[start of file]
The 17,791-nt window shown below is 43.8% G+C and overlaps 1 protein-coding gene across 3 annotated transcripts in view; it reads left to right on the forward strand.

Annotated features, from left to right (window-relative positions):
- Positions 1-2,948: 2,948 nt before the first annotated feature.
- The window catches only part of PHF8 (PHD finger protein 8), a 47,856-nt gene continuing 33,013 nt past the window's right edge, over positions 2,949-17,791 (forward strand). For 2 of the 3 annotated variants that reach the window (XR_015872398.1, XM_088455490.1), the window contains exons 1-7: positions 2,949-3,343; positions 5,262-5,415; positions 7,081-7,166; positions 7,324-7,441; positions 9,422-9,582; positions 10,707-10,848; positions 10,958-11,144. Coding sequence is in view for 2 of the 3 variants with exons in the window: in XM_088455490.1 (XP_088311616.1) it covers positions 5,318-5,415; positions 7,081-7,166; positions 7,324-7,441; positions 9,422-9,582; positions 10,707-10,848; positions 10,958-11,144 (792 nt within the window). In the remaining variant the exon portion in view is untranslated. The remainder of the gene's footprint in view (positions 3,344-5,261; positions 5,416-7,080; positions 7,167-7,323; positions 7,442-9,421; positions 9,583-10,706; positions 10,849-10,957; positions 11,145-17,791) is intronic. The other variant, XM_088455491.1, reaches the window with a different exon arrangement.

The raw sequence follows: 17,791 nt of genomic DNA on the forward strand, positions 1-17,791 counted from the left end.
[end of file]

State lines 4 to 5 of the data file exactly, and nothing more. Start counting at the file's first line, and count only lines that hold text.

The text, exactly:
- The window catches only part of PHF8 (PHD finger protein 8), a 47,856-nt gene continuing 33,013 nt past the window's right edge, over positions 2,949-17,791 (forward strand). For 2 of the 3 annotated variants that reach the window (XR_015872398.1, XM_088455490.1), the window contains exons 1-7: positions 2,949-3,343; positions 5,262-5,415; positions 7,081-7,166; positions 7,324-7,441; positions 9,422-9,582; positions 10,707-10,848; positions 10,958-11,144. Coding sequence is in view for 2 of the 3 variants with exons in the window: in XM_088455490.1 (XP_088311616.1) it covers positions 5,318-5,415; positions 7,081-7,166; positions 7,324-7,441; positions 9,422-9,582; positions 10,707-10,848; positions 10,958-11,144 (792 nt within the window). In the remaining variant the exon portion in view is untranslated. The remainder of the gene's footprint in view (positions 3,344-5,261; positions 5,416-7,080; positions 7,167-7,323; positions 7,442-9,421; positions 9,583-10,706; positions 10,849-10,957; positions 11,145-17,791) is intronic. The other variant, XM_088455491.1, reaches the window with a different exon arrangement.

The raw sequence follows: 17,791 nt of genomic DNA on the forward strand, positions 1-17,791 counted from the left end.